Bagrat VII of Kartli
A son of Daud Khan of Kartli, he took refuge in Persia after his father was dislodged by the Ottoman invasion in 1578. He was raised at the shah’s court in Isfahan, brought up Muslim and adopted Persian customs. Later, for his efforts, he was given a fiefdom in mainland Iran. Around the mid 1590s, he assisted Farhad Khan Qaramanlu in arranging a match for Abbas I with a daughter of the Amilakhori noble family. In 1615/1616, he was installed by Abbas I as a puppet king/khan in Kartli on the deposition of his cousin, King Luarsab II the Martyr. He exercised only a limited power confined to Lower Kartli and largely relied on Persian forces. Considered as a renegade, he was disgusted by most of the kingdom’s population and, in spite of the Persian presence, he was unable to control even seemingly loyal nobility. His short reign was spent mostly in the town of Bolnisi, where he died in 1619, to be succeeded by his son, Simon II (Semayun Khan). His half-brother Khosrow was given his land in Iran.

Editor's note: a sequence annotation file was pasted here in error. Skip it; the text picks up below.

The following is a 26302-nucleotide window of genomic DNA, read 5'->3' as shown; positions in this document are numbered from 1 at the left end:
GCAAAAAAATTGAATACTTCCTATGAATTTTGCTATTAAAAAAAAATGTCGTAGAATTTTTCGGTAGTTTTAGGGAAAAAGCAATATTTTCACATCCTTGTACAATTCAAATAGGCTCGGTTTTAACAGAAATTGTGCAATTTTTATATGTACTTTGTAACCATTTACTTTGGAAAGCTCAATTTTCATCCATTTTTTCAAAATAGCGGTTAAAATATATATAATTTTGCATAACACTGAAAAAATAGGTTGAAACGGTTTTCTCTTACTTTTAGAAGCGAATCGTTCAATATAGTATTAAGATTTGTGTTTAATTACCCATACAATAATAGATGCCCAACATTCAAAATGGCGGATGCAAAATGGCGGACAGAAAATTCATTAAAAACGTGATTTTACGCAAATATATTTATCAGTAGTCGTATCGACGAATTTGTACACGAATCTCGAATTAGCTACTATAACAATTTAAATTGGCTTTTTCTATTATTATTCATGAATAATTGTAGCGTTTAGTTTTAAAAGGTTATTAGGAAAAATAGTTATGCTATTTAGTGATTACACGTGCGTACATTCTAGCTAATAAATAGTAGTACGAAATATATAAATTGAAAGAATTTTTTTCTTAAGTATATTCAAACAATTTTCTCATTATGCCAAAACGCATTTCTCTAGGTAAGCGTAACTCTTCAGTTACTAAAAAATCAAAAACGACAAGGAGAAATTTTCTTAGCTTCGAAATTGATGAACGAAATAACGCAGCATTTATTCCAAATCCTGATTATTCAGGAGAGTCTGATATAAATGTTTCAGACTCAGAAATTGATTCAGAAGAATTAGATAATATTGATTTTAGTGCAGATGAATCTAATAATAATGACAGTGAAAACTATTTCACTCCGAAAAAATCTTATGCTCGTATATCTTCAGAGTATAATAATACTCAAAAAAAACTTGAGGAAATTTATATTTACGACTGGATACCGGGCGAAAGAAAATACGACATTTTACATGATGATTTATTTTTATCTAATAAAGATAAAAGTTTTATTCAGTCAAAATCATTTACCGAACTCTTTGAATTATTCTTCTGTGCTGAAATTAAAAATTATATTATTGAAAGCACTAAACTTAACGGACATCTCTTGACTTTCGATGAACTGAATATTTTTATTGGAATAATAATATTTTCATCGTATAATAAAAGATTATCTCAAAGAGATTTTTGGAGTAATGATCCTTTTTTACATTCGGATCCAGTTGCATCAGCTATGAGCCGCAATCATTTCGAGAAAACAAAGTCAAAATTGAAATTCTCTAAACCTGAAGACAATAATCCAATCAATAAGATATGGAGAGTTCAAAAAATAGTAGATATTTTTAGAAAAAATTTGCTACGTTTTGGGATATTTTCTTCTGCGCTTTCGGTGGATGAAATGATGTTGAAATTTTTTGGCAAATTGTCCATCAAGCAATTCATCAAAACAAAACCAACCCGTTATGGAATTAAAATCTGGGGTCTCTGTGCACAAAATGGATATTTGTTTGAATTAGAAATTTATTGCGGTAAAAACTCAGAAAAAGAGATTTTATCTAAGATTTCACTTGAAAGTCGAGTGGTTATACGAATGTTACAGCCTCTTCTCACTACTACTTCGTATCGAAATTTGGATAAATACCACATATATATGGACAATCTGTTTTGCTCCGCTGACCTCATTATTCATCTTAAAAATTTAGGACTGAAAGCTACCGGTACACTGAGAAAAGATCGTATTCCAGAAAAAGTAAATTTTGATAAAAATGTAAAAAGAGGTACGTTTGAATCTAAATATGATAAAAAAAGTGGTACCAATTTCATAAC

Bagrat was married to Anna, daughter of Alexander II of Kakheti. They had the following children:
- Simon II, King of Kartli.
- Pahrijan-Begum, given in marriage to Shah Abbas I.
- Floor, Willem; Herzig, Edmund (2012). Iran and the World in the Safavid Age. I.B.Tauris. ISBN 978-1850439301.
- Mikaberidze, Alexander (2015). Historical Dictionary of Georgia (2 ed.). Rowman & Littlefield. ISBN 978-1442241466.
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